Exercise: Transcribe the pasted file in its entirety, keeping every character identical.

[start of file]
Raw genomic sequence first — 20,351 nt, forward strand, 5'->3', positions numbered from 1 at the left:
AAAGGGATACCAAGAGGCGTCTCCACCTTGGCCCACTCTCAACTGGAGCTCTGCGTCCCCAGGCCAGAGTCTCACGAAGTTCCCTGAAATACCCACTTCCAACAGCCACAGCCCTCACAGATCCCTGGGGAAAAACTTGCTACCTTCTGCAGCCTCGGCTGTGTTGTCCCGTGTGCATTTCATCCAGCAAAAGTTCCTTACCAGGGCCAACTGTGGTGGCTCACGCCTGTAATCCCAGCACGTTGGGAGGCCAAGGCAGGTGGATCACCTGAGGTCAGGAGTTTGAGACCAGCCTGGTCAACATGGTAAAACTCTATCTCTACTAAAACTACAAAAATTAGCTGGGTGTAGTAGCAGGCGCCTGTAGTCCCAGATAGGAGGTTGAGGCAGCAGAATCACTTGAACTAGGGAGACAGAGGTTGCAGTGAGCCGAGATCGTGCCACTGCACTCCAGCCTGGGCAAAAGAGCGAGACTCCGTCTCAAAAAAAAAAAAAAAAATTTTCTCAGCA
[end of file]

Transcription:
Raw genomic sequence first — 20,351 nt, forward strand, 5'->3', positions numbered from 1 at the left:
AAAGGGATACCAAGAGGCGTCTCCACCTTGGCCCACTCTCAACTGGAGCTCTGCGTCCCCAGGCCAGAGTCTCACGAAGTTCCCTGAAATACCCACTTCCAACAGCCACAGCCCTCACAGATCCCTGGGGAAAAACTTGCTACCTTCTGCAGCCTCGGCTGTGTTGTCCCGTGTGCATTTCATCCAGCAAAAGTTCCTTACCAGGGCCAACTGTGGTGGCTCACGCCTGTAATCCCAGCACGTTGGGAGGCCAAGGCAGGTGGATCACCTGAGGTCAGGAGTTTGAGACCAGCCTGGTCAACATGGTAAAACTCTATCTCTACTAAAACTACAAAAATTAGCTGGGTGTAGTAGCAGGCGCCTGTAGTCCCAGATAGGAGGTTGAGGCAGCAGAATCACTTGAACTAGGGAGACAGAGGTTGCAGTGAGCCGAGATCGTGCCACTGCACTCCAGCCTGGGCAAAAGAGCGAGACTCCGTCTCAAAAAAAAAAAAAAAAATTTTCTCAGCA